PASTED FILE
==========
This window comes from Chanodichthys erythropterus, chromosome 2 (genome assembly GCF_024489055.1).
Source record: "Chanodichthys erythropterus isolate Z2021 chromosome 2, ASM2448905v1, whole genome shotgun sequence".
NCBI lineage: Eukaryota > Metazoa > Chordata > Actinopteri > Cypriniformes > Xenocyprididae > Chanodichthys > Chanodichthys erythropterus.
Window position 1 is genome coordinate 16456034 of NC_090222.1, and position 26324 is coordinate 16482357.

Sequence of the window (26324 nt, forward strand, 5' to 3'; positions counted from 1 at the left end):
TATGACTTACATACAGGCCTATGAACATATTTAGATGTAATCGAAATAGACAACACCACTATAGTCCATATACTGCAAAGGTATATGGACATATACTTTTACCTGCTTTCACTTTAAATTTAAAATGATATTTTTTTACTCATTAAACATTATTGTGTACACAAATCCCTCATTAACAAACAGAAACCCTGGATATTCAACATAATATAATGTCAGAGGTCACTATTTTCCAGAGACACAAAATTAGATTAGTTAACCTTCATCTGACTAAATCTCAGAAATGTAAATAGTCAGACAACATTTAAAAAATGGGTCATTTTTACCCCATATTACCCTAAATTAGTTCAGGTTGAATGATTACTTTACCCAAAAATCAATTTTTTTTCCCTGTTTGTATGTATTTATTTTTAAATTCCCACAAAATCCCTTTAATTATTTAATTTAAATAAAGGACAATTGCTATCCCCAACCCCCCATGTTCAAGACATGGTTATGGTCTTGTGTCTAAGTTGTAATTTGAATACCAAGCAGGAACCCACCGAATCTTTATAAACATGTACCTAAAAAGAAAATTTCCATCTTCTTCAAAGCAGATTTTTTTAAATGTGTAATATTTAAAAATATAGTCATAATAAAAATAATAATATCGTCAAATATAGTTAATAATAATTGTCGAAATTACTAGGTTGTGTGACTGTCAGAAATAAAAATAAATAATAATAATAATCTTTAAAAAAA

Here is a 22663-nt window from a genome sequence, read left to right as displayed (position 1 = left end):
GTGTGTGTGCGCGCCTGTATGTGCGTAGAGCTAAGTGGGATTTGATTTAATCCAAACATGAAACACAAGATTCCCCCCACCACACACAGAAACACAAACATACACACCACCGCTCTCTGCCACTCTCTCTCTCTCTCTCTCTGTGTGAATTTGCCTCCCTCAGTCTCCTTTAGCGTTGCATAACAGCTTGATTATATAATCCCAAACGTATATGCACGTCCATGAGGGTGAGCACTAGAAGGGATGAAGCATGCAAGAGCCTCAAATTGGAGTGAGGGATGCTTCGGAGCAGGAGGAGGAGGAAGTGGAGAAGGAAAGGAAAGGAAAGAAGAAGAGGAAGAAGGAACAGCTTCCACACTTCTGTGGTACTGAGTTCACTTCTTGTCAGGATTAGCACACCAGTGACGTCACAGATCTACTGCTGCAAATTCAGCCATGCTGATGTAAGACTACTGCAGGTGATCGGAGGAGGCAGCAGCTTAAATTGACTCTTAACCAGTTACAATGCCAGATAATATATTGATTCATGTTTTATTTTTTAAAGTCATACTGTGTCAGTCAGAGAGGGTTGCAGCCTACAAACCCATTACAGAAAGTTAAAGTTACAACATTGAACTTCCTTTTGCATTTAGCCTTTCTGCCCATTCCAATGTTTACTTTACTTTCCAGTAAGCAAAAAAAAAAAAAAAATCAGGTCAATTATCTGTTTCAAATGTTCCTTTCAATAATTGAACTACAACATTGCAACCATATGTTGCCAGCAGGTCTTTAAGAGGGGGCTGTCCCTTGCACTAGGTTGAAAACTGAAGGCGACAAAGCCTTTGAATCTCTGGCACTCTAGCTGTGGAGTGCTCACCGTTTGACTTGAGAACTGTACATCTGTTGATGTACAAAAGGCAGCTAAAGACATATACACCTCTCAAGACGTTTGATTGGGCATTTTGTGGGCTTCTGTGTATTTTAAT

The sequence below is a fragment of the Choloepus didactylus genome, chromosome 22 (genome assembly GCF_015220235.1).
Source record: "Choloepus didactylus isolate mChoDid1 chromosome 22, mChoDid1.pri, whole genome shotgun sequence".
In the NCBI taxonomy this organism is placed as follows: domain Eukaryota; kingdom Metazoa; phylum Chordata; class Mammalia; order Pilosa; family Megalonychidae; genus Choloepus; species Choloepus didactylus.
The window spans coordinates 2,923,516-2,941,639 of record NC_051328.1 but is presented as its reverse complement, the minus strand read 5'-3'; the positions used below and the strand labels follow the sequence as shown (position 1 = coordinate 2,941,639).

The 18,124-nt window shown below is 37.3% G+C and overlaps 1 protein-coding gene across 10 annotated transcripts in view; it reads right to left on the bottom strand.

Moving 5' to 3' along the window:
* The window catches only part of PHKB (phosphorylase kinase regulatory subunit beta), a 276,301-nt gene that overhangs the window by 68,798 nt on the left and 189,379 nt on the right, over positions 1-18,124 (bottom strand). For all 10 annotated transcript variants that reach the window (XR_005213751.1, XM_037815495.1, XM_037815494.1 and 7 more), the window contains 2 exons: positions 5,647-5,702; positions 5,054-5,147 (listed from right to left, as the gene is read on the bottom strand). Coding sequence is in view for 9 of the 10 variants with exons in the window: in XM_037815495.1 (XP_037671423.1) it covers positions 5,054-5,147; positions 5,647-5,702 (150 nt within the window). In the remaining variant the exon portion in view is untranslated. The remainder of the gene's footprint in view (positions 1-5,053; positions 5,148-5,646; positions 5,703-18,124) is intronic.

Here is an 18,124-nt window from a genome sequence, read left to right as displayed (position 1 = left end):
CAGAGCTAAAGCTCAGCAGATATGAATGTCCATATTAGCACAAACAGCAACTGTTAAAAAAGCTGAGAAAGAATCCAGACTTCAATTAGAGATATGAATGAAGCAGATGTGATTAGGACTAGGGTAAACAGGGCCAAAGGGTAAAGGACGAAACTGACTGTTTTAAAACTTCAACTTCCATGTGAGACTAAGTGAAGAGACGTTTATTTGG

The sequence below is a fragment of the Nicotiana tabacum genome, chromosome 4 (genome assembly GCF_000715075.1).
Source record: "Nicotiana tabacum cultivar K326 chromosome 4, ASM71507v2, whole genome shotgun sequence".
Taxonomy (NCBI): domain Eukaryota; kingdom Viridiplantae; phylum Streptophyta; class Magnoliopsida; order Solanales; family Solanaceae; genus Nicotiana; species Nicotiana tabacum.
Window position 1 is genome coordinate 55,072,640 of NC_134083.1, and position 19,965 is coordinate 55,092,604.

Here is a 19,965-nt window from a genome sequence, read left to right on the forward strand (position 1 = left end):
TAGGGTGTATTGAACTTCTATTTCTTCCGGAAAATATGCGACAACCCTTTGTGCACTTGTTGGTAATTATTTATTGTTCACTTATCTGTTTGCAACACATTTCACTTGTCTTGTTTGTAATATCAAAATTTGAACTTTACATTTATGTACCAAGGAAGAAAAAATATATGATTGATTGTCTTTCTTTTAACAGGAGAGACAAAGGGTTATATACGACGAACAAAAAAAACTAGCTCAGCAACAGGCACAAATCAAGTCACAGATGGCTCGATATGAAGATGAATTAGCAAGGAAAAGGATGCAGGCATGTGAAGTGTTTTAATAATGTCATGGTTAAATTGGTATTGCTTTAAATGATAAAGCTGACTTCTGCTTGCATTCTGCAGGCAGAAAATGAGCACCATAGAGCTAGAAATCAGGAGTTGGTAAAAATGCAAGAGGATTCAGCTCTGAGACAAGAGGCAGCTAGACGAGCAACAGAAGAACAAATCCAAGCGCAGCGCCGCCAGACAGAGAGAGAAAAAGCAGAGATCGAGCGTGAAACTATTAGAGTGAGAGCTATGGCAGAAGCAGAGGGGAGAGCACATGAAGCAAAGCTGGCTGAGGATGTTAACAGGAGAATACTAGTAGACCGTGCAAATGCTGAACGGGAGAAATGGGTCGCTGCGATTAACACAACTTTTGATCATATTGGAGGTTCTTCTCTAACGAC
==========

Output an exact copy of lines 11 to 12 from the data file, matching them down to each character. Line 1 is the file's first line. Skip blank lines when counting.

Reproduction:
In the NCBI taxonomy this organism is placed as follows: domain Eukaryota; kingdom Metazoa; phylum Chordata; class Mammalia; order Pilosa; family Megalonychidae; genus Choloepus; species Choloepus didactylus.
The window spans coordinates 2,923,516-2,941,639 of record NC_051328.1 but is presented as its reverse complement, the minus strand read 5'-3'; the positions used below and the strand labels follow the sequence as shown (position 1 = coordinate 2,941,639).